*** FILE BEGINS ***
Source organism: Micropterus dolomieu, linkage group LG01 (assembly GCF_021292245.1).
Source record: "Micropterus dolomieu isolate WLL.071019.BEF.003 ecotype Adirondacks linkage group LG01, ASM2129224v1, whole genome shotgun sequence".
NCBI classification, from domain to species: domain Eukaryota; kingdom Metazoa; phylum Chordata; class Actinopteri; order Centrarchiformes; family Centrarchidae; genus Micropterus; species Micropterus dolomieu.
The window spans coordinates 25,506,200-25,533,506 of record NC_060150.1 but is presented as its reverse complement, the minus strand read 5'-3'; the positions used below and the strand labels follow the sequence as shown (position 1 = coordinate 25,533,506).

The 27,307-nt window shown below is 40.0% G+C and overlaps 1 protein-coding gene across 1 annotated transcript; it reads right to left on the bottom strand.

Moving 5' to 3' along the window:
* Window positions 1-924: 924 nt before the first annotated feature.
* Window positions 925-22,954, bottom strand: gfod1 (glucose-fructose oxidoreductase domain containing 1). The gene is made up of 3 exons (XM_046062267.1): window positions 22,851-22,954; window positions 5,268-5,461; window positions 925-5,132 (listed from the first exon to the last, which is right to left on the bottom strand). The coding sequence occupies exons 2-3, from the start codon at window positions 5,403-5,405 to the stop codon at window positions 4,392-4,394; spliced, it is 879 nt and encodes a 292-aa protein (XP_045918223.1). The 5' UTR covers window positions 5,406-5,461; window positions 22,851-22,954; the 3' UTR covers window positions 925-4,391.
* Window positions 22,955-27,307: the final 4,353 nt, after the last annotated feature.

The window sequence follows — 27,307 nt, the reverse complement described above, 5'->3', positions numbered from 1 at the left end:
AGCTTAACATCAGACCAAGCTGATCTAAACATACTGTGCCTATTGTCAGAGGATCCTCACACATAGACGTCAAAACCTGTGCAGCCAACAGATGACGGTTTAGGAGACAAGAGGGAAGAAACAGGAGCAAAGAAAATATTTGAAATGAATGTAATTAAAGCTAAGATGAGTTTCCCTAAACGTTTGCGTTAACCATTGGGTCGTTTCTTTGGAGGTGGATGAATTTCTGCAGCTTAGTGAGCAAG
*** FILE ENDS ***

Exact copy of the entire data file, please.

Source organism: Micropterus dolomieu, linkage group LG01 (assembly GCF_021292245.1).
Source record: "Micropterus dolomieu isolate WLL.071019.BEF.003 ecotype Adirondacks linkage group LG01, ASM2129224v1, whole genome shotgun sequence".
NCBI classification, from domain to species: domain Eukaryota; kingdom Metazoa; phylum Chordata; class Actinopteri; order Centrarchiformes; family Centrarchidae; genus Micropterus; species Micropterus dolomieu.
The window spans coordinates 25,506,200-25,533,506 of record NC_060150.1 but is presented as its reverse complement, the minus strand read 5'-3'; the positions used below and the strand labels follow the sequence as shown (position 1 = coordinate 25,533,506).

The 27,307-nt window shown below is 40.0% G+C and overlaps 1 protein-coding gene across 1 annotated transcript; it reads right to left on the bottom strand.

Moving 5' to 3' along the window:
* Window positions 1-924: 924 nt before the first annotated feature.
* Window positions 925-22,954, bottom strand: gfod1 (glucose-fructose oxidoreductase domain containing 1). The gene is made up of 3 exons (XM_046062267.1): window positions 22,851-22,954; window positions 5,268-5,461; window positions 925-5,132 (listed from the first exon to the last, which is right to left on the bottom strand). The coding sequence occupies exons 2-3, from the start codon at window positions 5,403-5,405 to the stop codon at window positions 4,392-4,394; spliced, it is 879 nt and encodes a 292-aa protein (XP_045918223.1). The 5' UTR covers window positions 5,406-5,461; window positions 22,851-22,954; the 3' UTR covers window positions 925-4,391.
* Window positions 22,955-27,307: the final 4,353 nt, after the last annotated feature.

The window sequence follows — 27,307 nt, the reverse complement described above, 5'->3', positions numbered from 1 at the left end:
AGCTTAACATCAGACCAAGCTGATCTAAACATACTGTGCCTATTGTCAGAGGATCCTCACACATAGACGTCAAAACCTGTGCAGCCAACAGATGACGGTTTAGGAGACAAGAGGGAAGAAACAGGAGCAAAGAAAATATTTGAAATGAATGTAATTAAAGCTAAGATGAGTTTCCCTAAACGTTTGCGTTAACCATTGGGTCGTTTCTTTGGAGGTGGATGAATTTCTGCAGCTTAGTGAGCAAG